On Memorial Day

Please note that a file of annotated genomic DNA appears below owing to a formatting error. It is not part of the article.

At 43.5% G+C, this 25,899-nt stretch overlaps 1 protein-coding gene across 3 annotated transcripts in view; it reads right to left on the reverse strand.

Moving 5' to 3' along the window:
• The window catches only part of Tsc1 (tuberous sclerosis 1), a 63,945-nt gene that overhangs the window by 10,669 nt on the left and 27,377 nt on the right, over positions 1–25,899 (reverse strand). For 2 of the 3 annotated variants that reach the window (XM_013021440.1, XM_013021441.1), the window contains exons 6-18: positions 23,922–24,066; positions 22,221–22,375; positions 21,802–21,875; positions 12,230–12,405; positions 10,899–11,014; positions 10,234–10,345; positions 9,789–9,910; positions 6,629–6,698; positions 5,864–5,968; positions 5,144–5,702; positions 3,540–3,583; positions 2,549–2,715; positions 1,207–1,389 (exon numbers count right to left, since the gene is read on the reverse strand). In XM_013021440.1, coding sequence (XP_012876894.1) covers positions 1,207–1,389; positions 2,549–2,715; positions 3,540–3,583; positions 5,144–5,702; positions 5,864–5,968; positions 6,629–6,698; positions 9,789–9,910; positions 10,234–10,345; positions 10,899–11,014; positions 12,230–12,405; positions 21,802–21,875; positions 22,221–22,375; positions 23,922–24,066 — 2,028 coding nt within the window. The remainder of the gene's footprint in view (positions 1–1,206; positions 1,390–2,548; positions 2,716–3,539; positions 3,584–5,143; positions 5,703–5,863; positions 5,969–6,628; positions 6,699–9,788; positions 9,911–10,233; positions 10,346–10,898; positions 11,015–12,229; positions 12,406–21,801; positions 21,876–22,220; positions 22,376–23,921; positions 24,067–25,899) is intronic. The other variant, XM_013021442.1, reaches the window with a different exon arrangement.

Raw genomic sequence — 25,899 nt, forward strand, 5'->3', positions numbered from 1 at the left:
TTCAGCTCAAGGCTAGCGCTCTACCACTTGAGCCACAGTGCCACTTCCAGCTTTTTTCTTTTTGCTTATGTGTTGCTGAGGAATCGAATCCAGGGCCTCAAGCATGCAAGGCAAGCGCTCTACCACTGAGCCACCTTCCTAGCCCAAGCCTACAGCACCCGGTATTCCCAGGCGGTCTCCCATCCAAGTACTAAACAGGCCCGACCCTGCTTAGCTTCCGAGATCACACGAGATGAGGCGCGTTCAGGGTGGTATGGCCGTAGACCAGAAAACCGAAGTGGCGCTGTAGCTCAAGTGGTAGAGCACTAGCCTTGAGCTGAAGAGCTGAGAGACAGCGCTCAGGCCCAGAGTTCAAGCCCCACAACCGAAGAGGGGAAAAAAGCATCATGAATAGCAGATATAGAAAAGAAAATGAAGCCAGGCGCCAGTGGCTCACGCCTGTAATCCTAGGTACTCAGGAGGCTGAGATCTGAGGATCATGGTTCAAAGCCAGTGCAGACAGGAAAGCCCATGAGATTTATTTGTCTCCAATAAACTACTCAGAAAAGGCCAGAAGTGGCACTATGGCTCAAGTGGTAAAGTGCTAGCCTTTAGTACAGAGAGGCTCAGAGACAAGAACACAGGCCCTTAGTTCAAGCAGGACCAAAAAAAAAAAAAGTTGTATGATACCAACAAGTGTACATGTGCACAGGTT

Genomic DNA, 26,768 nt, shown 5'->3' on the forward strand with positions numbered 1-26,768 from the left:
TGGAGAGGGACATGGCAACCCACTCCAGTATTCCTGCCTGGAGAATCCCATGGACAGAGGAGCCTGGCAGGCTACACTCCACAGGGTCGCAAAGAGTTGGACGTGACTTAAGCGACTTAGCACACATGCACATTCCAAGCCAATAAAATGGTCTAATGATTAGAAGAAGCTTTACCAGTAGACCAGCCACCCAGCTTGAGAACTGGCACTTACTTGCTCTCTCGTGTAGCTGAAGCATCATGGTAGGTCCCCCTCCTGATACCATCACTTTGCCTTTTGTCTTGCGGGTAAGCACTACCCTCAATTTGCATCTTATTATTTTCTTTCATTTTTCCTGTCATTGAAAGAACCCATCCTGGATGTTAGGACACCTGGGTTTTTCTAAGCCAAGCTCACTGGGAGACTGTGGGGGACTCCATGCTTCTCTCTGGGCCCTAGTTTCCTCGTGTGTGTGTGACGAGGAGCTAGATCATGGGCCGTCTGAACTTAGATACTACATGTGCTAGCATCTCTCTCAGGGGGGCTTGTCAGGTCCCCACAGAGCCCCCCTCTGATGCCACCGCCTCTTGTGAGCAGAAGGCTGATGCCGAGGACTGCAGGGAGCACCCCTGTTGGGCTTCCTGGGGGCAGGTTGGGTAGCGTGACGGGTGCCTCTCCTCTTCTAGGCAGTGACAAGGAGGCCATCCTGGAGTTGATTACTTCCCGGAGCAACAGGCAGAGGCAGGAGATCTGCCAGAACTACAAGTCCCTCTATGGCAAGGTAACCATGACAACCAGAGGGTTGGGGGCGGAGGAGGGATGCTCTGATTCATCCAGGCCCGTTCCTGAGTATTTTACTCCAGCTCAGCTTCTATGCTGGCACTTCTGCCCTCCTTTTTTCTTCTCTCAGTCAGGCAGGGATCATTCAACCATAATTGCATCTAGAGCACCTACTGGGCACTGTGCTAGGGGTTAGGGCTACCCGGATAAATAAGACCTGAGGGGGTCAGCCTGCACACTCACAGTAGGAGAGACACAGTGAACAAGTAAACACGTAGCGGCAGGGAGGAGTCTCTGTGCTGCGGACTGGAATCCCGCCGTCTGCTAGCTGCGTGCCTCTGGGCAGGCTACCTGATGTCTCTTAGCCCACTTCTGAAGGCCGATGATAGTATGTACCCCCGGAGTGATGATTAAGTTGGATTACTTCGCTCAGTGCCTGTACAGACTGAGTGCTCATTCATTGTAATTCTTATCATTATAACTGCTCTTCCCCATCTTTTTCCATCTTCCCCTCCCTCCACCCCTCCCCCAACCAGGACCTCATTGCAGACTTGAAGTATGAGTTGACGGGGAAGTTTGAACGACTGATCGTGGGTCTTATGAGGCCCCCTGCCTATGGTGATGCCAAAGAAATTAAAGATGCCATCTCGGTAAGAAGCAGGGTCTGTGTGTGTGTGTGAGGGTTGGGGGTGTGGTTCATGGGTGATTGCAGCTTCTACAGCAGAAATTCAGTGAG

I wasn’t prepared to like Redeployment by Phil Klay as much as I did. The first story, from which the collection title is taken, is about a Marine returning home to a world that no longer makes sense and finding that his dog is critically ill. When it’s time to put the dog down, he does so with the efficiency he learned in the Marine Corps, knowing exactly what the first, second, and third shots will achieve. While it is such a well-crafted story, it was so heart-wrenching that I wondered if I’d be up for the rest of the book. In the end, it was Klay’s perfect crafting of the short story form that kept me reading, along with his honest and very moving portrayal of how living in the intense state of war affects individuals. He takes the point of view of a variety of different characters–an angry Iraq vet who goes to college with a huge chip on his shoulder and falls for a Muslim woman, a mortuary duty soldier who entertains barflies with stories of the bodies he collected, a chaplain who deals with his ineffectiveness, a Marine who takes credit for a kill his roommate can’t, and a darkly comic story of bureaucracy and misguided good intentions and baseball in Iraq, among others. A National Award winner, Redeployment stands with war classics like Tim O’Brien’s  The Things They Carried and Dalton Trumbo’s Johnny Got His Gun.

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